LOS ANGELES--(BUSINESS WIRE)--Theo Gluck, veteran restoration expert and film historian, has formed TheoRama70 Consulting, providing multifaceted supervision and guidance for classic cinema restoration, including film scanning, color grading, dirt clean-up and sound mixing.
As a part of Gluck’s new venture, he will be available as an analyst, commentator, panelist and subject expert at conferences, symposiums and special events.
Gluck is a 40-year veteran of the film industry, with a specialty in film restoration and preservation. During his past three decades at The Walt Disney Studios, he served as the studio’s Director of Library Restoration and Preservation beginning in 2004, working in collaboration with diverse branches of the organization worldwide. In that role, Gluck supervised the studio’s meticulous restoration of iconic films such as “Snow White and the Seven Dwarfs,” “Pinocchio” and “Dumbo,” as well as dozens of other classic features and shorts from the company’s vast filmed-entertainment library.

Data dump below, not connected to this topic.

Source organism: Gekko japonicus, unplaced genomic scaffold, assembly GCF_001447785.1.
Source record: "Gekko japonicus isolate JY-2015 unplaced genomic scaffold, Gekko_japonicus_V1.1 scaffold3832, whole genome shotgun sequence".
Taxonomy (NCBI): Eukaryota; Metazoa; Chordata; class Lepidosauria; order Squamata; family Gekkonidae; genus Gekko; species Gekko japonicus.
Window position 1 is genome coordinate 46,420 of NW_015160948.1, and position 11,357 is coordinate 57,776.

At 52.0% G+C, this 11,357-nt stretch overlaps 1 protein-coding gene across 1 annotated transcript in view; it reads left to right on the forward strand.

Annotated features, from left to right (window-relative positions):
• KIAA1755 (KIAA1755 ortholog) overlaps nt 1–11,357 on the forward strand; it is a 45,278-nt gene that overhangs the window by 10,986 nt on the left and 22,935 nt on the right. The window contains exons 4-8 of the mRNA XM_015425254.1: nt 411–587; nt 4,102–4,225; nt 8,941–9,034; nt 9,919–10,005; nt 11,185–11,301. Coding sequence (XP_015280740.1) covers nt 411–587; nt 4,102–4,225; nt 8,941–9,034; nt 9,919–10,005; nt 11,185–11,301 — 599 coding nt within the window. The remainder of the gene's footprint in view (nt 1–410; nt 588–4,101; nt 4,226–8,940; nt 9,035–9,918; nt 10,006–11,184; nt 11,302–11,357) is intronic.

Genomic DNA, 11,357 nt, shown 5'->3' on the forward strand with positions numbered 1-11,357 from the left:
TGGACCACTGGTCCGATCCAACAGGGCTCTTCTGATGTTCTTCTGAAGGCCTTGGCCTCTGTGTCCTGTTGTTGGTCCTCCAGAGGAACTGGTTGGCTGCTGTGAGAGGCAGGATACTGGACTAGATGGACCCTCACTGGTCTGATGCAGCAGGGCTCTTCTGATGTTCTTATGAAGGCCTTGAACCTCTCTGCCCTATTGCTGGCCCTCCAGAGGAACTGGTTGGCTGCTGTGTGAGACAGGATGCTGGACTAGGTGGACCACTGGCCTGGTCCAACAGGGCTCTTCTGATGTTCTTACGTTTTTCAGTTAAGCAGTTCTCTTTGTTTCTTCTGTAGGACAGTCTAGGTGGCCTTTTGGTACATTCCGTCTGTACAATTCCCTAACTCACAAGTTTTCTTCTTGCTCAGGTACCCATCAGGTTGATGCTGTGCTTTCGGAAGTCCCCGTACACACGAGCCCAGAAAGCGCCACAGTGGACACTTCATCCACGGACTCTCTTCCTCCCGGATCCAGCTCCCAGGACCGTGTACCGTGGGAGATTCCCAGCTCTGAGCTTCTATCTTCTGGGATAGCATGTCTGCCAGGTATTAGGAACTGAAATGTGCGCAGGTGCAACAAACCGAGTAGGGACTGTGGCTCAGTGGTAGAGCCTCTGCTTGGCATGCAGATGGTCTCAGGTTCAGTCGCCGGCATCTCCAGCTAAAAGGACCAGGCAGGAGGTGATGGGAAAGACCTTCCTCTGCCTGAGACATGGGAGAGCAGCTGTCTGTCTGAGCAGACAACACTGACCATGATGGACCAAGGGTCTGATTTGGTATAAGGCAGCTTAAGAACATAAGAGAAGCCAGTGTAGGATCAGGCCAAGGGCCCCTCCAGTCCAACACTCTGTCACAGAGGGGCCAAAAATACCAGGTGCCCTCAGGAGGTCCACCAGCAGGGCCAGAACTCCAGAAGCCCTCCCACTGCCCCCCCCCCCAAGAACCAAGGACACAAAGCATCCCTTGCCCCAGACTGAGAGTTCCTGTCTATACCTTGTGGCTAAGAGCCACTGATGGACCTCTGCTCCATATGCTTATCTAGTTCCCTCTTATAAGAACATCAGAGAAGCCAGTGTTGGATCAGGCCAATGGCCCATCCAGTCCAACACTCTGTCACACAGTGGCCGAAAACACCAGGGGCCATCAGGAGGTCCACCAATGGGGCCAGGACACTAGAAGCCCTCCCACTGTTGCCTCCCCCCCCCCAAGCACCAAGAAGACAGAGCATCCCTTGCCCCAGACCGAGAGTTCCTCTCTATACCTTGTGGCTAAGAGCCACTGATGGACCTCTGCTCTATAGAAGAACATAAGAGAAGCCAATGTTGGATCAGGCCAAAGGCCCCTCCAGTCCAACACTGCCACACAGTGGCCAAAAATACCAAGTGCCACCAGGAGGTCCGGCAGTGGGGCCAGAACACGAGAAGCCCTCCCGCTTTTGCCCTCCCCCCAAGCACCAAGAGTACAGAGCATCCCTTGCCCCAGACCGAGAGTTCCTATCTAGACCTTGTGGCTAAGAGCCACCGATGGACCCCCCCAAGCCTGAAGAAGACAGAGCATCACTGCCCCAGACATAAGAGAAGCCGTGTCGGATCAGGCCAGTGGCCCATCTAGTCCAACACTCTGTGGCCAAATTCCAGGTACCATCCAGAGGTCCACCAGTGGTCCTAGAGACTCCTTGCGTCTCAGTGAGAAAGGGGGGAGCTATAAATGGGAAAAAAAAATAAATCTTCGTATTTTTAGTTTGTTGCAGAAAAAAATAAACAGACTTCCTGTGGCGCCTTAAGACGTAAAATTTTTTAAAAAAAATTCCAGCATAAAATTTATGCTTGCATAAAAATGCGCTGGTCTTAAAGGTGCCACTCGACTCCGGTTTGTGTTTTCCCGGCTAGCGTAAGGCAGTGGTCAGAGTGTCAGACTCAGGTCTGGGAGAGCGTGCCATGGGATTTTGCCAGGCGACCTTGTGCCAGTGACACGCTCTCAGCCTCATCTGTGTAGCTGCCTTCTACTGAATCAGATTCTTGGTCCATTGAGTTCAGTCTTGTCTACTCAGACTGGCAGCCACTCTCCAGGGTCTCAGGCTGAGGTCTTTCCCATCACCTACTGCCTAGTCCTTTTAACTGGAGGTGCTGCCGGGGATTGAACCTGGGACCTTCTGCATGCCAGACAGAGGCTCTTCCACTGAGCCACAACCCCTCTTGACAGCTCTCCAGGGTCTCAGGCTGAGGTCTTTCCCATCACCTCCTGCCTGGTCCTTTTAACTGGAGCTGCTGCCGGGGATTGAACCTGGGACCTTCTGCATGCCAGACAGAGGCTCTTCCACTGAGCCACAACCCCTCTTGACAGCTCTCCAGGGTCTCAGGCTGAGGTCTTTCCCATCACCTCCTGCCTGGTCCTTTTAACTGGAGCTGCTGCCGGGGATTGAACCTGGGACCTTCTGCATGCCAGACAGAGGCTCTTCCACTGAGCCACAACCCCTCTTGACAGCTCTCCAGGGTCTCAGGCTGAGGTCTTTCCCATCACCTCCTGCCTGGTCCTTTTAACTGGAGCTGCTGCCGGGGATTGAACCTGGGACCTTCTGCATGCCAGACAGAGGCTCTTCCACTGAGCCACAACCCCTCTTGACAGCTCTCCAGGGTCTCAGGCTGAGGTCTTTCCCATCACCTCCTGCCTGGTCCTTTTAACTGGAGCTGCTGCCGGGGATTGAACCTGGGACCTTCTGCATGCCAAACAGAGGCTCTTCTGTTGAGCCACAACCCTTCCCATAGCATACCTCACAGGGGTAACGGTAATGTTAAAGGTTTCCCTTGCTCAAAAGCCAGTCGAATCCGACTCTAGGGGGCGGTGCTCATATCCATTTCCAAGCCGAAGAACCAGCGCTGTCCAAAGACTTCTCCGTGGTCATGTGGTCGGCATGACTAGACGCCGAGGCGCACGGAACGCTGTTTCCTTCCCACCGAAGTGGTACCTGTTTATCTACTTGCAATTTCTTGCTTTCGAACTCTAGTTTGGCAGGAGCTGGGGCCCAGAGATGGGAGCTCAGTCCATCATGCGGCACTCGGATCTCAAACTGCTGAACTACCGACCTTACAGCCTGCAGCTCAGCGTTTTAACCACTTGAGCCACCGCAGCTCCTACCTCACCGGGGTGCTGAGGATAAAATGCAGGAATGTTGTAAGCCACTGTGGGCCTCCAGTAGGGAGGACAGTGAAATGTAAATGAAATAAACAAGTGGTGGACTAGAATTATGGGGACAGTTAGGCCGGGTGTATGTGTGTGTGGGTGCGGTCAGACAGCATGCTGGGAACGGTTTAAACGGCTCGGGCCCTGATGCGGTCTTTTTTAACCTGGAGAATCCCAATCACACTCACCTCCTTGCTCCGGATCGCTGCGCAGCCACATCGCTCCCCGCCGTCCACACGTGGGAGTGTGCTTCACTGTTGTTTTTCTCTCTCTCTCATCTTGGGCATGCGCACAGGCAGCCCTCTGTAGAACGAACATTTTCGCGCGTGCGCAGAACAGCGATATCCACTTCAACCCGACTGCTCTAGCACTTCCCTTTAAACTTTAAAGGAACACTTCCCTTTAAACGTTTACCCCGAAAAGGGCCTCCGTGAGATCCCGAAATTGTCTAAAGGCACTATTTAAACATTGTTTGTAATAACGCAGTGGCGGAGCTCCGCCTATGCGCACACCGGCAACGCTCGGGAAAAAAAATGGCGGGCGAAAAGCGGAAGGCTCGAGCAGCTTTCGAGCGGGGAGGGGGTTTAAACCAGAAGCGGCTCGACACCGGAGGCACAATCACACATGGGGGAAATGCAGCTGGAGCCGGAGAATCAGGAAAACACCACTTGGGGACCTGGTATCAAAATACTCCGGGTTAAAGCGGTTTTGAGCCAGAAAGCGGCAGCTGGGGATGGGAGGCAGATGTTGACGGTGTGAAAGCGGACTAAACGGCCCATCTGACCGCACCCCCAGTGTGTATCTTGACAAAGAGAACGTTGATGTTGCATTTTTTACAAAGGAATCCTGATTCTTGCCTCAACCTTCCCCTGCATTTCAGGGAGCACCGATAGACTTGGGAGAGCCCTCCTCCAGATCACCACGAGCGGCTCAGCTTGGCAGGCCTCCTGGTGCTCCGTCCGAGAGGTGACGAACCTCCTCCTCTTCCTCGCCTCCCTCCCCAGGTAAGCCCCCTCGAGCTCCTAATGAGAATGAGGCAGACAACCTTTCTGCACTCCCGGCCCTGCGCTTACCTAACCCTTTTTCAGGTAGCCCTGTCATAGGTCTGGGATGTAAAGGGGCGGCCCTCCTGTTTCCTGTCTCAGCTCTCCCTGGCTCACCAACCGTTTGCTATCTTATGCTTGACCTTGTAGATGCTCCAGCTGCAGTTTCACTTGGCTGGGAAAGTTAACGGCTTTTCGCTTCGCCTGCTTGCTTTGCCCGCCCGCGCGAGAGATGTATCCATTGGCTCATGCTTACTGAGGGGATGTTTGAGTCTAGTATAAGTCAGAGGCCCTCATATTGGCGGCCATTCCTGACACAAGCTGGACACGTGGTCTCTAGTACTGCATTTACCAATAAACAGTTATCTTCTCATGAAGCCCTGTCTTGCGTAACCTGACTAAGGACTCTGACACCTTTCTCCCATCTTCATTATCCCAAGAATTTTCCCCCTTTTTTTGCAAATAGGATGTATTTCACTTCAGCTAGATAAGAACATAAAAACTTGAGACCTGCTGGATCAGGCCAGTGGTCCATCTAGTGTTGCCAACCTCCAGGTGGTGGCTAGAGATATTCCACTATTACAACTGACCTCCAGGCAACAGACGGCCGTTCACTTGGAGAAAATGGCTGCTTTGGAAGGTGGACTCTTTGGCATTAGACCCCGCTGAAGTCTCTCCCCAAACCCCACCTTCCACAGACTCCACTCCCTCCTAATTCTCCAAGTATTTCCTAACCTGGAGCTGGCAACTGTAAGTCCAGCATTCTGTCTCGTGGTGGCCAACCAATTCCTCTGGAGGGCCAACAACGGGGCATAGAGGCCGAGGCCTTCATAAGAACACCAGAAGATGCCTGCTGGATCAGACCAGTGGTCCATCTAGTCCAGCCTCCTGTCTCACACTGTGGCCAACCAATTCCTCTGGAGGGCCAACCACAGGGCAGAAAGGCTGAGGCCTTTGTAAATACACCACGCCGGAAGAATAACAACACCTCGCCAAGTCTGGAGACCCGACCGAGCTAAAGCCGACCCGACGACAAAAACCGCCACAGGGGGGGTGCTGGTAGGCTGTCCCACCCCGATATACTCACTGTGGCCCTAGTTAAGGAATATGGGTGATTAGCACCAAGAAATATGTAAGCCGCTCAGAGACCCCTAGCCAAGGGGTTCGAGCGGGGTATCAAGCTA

“I’m immensely appreciative of my time with Disney and proud of what we’ve accomplished on behalf of the studio and its legendary library,” Gluck said. “I look forward to continuing this work to preserve other treasures of the cinema.”
Headquartered in Southern California, Gluck is a member of the Academy of Motion Picture Arts and Sciences. He sits on the Academy’s Science and Technology Council, where he serves as Chairman of the council’s Technology History Subcommittee. Gluck has also served as a mentor in the Academy’s Gold Mentor Program since its inception.
Gluck’s notable, long-standing professional affiliations include the Society of Motion Picture and Television Engineers (SMPTE), the British Kinematograph, Sound and Television Society (BKSTS), and the Association of Moving Image Archivists (AMIA).
Gluck is a sought-after speaker, including an appearance on Turner Classic Movies (TCM) with the late Robert Osborne, and at festivals and universities in the U.S. and overseas.
“Theo Gluck cares about film, and it shows — in his archival work, his historical research and his approach to every project he tackles,” said Leonard Maltin, noted film critic and historian.